Anushka Chawla*, Naël Shehadeh**
Camille Hainnaux : camille.hainnaux[at]univ-amu.fr
Daniela Horta Saenz : daniela.horta-saenz[at]univ-amu.fr
Jade Ponsard : jade.ponsard[at]univ-amu.fr
Nathan Vieira : nathan.vieira[at]univ-amu.fr
*In traditional societies like those of rural India, women continue to have limited agency over their health and decision-making, which makes information targeting difficult. In order to understand the importance of targeting crucial health information to different household members and to explore how social norms can affect simple health-seeking behaviors of young married women in rural India., we conduct a randomized controlled trial in 254 villages in the central Indian state of Madhya Pradesh. To elicit the mother-in-law's central role in decision making for the pregnant women, we consider two treatments randomized at the individual level: 1) where the maternal health information is given to only the pregnant woman, and 2) where the information is given to both the pregnant woman and the mother-in-law. At the village level, we then experimentally vary whether this information is provided individually at the household or whether it is provided in groups. We find that our intervention improves knowledge as well as increases the number of antenatal care visits in the treatment groups versus the control group. We also find that training women at individually at home leads to a higher number of visits than training women in a group. Further, while there is no significant difference in health seeking behavior based on the recipient of the information in the individual setting, also training the mother-in-law in a group setting leads to fewer antenatal visits. Our preliminary results show that women who received our health intervention are less likely to report post-delivery complications following similar patterns as the impact on the number of antenatal visits. The study thus provides a first causal evidence that there is indeed a positive relationship between preventative health measures and postpartum health of both the mother and the baby.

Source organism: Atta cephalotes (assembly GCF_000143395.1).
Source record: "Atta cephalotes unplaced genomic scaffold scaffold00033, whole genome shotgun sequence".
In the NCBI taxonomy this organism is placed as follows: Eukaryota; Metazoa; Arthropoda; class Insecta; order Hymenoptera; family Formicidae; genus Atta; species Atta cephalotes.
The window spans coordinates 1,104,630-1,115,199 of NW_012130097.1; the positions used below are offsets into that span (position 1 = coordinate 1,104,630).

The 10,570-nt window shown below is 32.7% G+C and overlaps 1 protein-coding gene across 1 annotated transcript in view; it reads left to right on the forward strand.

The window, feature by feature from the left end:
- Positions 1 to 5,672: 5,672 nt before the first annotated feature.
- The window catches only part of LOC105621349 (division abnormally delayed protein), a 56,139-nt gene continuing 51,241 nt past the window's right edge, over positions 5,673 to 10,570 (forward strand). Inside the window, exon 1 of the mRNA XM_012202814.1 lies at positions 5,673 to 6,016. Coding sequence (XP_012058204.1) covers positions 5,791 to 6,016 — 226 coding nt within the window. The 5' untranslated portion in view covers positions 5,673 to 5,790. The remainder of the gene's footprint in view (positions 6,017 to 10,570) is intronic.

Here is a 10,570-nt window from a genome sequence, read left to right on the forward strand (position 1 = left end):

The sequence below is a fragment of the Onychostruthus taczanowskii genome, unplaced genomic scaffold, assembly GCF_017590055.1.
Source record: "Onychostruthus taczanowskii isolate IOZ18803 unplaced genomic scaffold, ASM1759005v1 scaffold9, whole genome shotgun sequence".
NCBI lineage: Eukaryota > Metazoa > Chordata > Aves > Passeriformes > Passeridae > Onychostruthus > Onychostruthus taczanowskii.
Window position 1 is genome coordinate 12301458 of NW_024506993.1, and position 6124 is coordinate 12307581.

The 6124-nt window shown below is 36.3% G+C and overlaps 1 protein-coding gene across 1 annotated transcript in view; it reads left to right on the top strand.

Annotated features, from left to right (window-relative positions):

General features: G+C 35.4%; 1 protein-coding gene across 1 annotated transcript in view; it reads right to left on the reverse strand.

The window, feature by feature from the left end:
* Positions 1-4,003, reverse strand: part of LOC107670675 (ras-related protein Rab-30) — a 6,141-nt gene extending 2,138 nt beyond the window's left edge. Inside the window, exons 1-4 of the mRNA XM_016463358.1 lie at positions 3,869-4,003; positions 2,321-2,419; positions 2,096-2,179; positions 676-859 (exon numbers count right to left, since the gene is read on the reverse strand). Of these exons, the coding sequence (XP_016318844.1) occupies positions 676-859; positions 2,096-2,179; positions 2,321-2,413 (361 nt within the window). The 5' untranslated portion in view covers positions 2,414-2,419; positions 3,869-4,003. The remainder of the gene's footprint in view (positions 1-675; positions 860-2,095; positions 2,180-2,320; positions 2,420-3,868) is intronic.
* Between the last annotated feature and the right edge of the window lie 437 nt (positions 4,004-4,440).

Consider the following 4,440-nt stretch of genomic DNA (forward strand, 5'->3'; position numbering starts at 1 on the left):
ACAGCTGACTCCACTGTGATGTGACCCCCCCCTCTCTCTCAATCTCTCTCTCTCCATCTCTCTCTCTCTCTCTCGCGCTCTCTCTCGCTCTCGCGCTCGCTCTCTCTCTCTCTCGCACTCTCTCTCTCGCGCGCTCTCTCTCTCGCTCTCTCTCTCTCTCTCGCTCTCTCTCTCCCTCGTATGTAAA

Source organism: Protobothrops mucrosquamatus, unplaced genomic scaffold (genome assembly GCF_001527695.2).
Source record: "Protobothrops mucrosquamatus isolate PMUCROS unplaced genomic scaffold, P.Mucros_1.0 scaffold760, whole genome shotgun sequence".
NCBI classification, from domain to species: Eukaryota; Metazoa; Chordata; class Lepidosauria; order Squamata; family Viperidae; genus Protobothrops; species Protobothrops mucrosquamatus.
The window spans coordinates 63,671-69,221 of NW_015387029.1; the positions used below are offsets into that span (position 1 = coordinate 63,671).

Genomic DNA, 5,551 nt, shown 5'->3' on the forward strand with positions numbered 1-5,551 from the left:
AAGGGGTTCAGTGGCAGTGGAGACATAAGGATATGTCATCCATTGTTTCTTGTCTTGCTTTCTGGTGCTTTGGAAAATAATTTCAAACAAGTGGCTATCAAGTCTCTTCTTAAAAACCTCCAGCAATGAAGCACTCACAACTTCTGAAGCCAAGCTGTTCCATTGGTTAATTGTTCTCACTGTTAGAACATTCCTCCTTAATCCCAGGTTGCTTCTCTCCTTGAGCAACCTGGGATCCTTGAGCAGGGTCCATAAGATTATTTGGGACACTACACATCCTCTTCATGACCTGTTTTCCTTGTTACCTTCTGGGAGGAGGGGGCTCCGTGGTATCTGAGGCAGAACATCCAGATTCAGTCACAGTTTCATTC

**Do banks price in environmental risks ? Using loan-level data from the credit registry of the Central Bank of Colombia matched with firm’s characteristics, we examine how the sudden drop in the valuation of fossil-fuel assets implied by the (exogenous) collapse of world oil prices in the second quarter of 2014 affected banks’ lending terms to the Colombian fossil fuel industry. In this work in progress, we differentiate firms in the fossil fuel industry from other firms and tentatively find that the collapse of oil prices led to a disproportionate increase in the probability of default of firms in the fossil fuel industry, particularly exposed to the shock.